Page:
Richard Foster On Cultivating Spiritual Disciplines

In our fast-paced digital world, cultivating a rich spiritual life can feel like an elusive quest. Distracted and overwhelmed, we yearn for deeper connection with the Divine but struggle to create space for God.

For over thirty years, Richard Foster’s celebrated book Celebration of Discipline has guided millions on the path of spiritual growth. With care and wisdom, Foster illuminates the classical spiritual disciplines that can center and transform us. By practicing these time-tested disciplines, we cooperate with God’s grace to become more intimate with the Sacred.

An Overview of Richard Foster’s Spiritual Disciplines

At the heart of Foster’s philosophy is the conviction that we open to God’s work in us through spiritual disciplines. He explains, “The Disciplines allow us to place ourselves before God so that he can transform us.” Spiritual disciplines are channels of grace that create space for the Holy Spirit to reshape us into Christlikeness.

Foster notes that God has used these practices for centuries to generate righteousness, inner peace, and redemptive power in his people. By anchoring in spiritual disciplines, we counteract our age’s addictions to hurry, distraction, and passive entertainment.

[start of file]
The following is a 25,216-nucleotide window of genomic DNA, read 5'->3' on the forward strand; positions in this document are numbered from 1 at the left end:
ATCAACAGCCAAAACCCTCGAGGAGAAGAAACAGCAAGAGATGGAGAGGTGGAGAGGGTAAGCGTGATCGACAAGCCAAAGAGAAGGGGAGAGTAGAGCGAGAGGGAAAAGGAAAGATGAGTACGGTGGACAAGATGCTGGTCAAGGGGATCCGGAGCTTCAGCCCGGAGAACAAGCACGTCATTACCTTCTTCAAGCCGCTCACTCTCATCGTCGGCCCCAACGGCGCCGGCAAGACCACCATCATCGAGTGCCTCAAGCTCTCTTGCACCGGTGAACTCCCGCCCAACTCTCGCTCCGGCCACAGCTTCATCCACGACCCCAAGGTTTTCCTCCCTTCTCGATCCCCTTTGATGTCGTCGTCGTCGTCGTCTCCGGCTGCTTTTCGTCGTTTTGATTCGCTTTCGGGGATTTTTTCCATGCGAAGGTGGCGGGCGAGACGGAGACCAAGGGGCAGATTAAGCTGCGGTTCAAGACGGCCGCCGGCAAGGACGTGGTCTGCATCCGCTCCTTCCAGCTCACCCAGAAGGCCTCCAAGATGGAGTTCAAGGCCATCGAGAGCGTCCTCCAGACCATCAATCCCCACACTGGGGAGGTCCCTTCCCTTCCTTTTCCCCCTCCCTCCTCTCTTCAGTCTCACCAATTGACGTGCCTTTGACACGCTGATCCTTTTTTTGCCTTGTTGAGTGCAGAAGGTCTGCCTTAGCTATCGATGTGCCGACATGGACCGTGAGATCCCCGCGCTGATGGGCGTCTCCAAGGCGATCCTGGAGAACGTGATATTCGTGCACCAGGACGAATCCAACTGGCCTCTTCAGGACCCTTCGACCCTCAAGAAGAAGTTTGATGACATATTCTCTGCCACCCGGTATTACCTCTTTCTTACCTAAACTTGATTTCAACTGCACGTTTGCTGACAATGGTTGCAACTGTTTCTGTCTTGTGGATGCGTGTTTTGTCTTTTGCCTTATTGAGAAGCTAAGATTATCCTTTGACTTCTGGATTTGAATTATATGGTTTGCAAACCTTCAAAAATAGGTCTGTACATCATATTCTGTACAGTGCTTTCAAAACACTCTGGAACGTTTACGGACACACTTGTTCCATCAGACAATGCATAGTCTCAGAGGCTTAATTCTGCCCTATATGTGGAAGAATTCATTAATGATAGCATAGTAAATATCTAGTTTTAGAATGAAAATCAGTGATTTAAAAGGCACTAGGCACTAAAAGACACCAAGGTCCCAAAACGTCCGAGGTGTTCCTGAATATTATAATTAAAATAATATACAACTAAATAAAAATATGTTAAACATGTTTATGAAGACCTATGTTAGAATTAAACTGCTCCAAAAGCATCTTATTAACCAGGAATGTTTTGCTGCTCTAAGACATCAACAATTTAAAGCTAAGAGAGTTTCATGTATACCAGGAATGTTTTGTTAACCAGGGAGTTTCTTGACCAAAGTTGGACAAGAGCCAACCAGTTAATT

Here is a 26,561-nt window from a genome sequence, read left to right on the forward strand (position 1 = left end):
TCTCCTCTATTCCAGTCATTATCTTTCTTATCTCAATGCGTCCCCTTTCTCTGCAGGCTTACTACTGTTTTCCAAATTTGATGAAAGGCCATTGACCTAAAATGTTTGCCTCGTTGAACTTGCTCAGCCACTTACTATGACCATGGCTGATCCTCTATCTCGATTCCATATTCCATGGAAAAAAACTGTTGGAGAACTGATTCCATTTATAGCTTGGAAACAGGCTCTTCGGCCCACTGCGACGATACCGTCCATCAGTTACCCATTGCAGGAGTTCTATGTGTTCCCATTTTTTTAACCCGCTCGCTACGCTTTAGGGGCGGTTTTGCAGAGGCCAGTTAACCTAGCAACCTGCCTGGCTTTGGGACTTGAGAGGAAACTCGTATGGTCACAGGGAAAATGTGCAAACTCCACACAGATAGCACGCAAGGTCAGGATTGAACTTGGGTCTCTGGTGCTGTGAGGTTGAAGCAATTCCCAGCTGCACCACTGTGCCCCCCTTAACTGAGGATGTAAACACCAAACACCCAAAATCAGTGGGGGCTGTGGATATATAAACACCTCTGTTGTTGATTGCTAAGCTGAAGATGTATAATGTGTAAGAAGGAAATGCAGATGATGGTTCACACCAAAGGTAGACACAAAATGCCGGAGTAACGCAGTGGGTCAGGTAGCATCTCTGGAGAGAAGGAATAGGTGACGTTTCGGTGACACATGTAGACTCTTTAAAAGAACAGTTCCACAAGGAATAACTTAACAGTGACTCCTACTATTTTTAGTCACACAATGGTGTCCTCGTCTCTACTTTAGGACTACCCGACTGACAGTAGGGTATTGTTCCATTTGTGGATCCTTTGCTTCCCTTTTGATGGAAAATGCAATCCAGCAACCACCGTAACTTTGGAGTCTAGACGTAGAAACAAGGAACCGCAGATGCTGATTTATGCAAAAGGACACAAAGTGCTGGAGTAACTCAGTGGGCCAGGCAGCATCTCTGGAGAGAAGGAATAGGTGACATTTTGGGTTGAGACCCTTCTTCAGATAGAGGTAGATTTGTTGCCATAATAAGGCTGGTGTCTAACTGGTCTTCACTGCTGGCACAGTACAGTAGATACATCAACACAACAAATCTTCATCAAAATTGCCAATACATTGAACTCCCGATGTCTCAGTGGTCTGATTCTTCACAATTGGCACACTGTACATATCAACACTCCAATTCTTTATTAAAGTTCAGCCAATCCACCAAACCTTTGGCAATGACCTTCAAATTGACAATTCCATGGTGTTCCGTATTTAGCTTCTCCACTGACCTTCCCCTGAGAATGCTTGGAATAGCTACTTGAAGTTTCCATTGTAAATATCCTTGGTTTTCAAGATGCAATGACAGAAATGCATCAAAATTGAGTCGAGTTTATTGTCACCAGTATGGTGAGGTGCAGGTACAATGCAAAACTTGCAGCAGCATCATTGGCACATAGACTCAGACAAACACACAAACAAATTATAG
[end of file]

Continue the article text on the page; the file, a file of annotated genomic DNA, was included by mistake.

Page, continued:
The disciplines can be grouped into three broad categories:

Inward Disciplines – Meditation, prayer, fasting, and study transform our inner selves in communion with God. These personal disciplines attune us to the Divine Life as we focus on spiritual realities. Silencing our thoughts via meditation, offering heartfelt prayer, fasting from distractions, and dedicated study enrich our connection with the indwelling Spirit.

Outward Disciplines – Simplicity, solitude, submission, and service equip us to express divine love in action. By shedding excess possessions and activities, regularly withdrawing into solitude and silence, submitting to disciplines and authority, and humbly serving others, we incarnate God’s kingdom outwardly.